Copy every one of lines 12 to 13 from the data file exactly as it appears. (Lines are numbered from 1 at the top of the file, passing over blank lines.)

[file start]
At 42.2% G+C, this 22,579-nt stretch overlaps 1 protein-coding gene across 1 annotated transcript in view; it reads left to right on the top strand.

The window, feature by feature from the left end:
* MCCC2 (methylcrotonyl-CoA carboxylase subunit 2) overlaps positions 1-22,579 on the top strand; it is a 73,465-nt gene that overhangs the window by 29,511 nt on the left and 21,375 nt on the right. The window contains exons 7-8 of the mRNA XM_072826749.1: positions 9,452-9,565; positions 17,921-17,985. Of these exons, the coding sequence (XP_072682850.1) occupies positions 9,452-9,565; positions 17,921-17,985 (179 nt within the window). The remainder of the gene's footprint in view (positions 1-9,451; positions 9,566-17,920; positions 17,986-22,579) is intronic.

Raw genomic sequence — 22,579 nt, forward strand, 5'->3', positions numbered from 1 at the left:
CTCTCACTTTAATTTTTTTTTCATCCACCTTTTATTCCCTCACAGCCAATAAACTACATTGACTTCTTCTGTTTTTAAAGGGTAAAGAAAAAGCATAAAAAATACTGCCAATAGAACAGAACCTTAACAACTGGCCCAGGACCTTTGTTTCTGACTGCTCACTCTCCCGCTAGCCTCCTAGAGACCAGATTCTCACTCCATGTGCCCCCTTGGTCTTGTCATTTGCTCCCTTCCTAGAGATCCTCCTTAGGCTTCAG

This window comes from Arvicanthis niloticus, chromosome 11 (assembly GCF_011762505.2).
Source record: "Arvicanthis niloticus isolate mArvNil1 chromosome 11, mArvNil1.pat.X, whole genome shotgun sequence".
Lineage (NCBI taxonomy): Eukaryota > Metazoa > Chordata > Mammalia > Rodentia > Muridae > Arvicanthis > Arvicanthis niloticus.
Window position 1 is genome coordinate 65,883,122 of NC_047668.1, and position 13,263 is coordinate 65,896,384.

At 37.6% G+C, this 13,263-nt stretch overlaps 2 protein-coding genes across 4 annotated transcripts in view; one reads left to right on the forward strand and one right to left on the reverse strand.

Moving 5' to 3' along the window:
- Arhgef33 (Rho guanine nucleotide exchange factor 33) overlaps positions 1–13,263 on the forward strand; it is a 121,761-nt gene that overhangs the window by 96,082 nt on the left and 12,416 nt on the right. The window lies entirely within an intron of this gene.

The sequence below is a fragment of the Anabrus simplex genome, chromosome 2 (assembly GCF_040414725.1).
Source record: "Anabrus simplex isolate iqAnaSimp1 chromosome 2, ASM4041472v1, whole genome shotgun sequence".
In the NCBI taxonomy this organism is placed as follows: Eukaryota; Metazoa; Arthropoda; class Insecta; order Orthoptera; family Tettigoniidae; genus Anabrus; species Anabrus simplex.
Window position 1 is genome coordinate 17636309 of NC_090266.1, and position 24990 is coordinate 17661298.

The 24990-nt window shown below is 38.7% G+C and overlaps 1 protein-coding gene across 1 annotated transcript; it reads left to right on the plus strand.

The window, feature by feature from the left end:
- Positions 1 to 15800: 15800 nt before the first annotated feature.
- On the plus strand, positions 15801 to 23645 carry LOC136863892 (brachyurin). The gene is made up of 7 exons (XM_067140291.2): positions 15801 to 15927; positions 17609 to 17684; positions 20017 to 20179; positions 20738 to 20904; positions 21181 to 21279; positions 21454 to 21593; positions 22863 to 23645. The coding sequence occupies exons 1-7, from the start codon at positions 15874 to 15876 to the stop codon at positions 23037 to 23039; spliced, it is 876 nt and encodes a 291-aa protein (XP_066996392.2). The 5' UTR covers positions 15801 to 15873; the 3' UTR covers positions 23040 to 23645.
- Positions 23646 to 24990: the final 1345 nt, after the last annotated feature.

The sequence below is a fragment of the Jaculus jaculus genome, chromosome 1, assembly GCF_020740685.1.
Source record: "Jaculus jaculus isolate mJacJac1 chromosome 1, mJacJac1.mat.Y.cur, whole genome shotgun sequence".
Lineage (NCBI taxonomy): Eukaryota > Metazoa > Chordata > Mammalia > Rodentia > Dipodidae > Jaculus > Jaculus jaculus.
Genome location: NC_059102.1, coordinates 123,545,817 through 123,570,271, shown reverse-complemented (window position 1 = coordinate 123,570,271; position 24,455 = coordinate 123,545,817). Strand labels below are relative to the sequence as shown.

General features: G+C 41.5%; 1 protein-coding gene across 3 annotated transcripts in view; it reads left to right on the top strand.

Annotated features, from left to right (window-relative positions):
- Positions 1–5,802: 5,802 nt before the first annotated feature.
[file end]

- Arhgef33 (Rho guanine nucleotide exchange factor 33) overlaps positions 1–13,263 on the forward strand; it is a 121,761-nt gene that overhangs the window by 96,082 nt on the left and 12,416 nt on the right. The window lies entirely within an intron of this gene.

The sequence below is a fragment of the Anabrus simplex genome, chromosome 2 (assembly GCF_040414725.1).